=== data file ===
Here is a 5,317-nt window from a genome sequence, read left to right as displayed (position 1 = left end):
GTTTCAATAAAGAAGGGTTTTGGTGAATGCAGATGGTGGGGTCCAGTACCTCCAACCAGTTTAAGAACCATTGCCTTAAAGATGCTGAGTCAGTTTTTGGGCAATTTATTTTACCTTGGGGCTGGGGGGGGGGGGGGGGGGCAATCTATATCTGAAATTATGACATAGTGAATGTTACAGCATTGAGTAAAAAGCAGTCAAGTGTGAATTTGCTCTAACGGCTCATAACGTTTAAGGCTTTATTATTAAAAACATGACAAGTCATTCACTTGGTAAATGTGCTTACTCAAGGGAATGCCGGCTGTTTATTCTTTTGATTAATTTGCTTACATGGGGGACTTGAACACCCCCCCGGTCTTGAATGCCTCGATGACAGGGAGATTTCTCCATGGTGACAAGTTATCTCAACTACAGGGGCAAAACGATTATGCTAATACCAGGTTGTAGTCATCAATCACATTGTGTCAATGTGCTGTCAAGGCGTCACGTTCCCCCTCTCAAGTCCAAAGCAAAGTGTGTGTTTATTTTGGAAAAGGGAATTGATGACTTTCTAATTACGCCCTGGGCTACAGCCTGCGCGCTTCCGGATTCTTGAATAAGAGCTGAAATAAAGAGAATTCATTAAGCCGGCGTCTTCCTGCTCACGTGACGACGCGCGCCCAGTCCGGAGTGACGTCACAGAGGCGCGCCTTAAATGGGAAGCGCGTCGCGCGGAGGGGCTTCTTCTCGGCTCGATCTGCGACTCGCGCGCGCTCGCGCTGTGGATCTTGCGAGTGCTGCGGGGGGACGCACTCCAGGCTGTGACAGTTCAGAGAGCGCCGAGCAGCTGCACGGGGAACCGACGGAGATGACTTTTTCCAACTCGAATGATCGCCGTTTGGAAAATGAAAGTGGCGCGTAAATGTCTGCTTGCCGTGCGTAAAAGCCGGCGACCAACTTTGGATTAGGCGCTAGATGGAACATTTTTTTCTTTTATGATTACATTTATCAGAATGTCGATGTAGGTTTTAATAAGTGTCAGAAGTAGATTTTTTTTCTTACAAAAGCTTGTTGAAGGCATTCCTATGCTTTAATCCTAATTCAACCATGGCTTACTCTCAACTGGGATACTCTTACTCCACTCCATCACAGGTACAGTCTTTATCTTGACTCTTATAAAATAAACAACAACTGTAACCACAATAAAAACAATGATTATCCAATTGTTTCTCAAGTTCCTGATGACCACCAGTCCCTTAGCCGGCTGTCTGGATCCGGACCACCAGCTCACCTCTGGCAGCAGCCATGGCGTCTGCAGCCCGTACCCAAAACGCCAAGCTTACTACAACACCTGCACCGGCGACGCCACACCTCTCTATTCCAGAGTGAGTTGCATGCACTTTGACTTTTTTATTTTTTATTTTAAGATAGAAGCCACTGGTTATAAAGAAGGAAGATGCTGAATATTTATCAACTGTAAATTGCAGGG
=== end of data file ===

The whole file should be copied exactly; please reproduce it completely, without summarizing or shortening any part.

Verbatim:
Here is a 5,317-nt window from a genome sequence, read left to right as displayed (position 1 = left end):
GTTTCAATAAAGAAGGGTTTTGGTGAATGCAGATGGTGGGGTCCAGTACCTCCAACCAGTTTAAGAACCATTGCCTTAAAGATGCTGAGTCAGTTTTTGGGCAATTTATTTTACCTTGGGGCTGGGGGGGGGGGGGGGGGGCAATCTATATCTGAAATTATGACATAGTGAATGTTACAGCATTGAGTAAAAAGCAGTCAAGTGTGAATTTGCTCTAACGGCTCATAACGTTTAAGGCTTTATTATTAAAAACATGACAAGTCATTCACTTGGTAAATGTGCTTACTCAAGGGAATGCCGGCTGTTTATTCTTTTGATTAATTTGCTTACATGGGGGACTTGAACACCCCCCCGGTCTTGAATGCCTCGATGACAGGGAGATTTCTCCATGGTGACAAGTTATCTCAACTACAGGGGCAAAACGATTATGCTAATACCAGGTTGTAGTCATCAATCACATTGTGTCAATGTGCTGTCAAGGCGTCACGTTCCCCCTCTCAAGTCCAAAGCAAAGTGTGTGTTTATTTTGGAAAAGGGAATTGATGACTTTCTAATTACGCCCTGGGCTACAGCCTGCGCGCTTCCGGATTCTTGAATAAGAGCTGAAATAAAGAGAATTCATTAAGCCGGCGTCTTCCTGCTCACGTGACGACGCGCGCCCAGTCCGGAGTGACGTCACAGAGGCGCGCCTTAAATGGGAAGCGCGTCGCGCGGAGGGGCTTCTTCTCGGCTCGATCTGCGACTCGCGCGCGCTCGCGCTGTGGATCTTGCGAGTGCTGCGGGGGGACGCACTCCAGGCTGTGACAGTTCAGAGAGCGCCGAGCAGCTGCACGGGGAACCGACGGAGATGACTTTTTCCAACTCGAATGATCGCCGTTTGGAAAATGAAAGTGGCGCGTAAATGTCTGCTTGCCGTGCGTAAAAGCCGGCGACCAACTTTGGATTAGGCGCTAGATGGAACATTTTTTTCTTTTATGATTACATTTATCAGAATGTCGATGTAGGTTTTAATAAGTGTCAGAAGTAGATTTTTTTTCTTACAAAAGCTTGTTGAAGGCATTCCTATGCTTTAATCCTAATTCAACCATGGCTTACTCTCAACTGGGATACTCTTACTCCACTCCATCACAGGTACAGTCTTTATCTTGACTCTTATAAAATAAACAACAACTGTAACCACAATAAAAACAATGATTATCCAATTGTTTCTCAAGTTCCTGATGACCACCAGTCCCTTAGCCGGCTGTCTGGATCCGGACCACCAGCTCACCTCTGGCAGCAGCCATGGCGTCTGCAGCCCGTACCCAAAACGCCAAGCTTACTACAACACCTGCACCGGCGACGCCACACCTCTCTATTCCAGAGTGAGTTGCATGCACTTTGACTTTTTTATTTTTTATTTTAAGATAGAAGCCACTGGTTATAAAGAAGGAAGATGCTGAATATTTATCAACTGTAAATTGCAGGG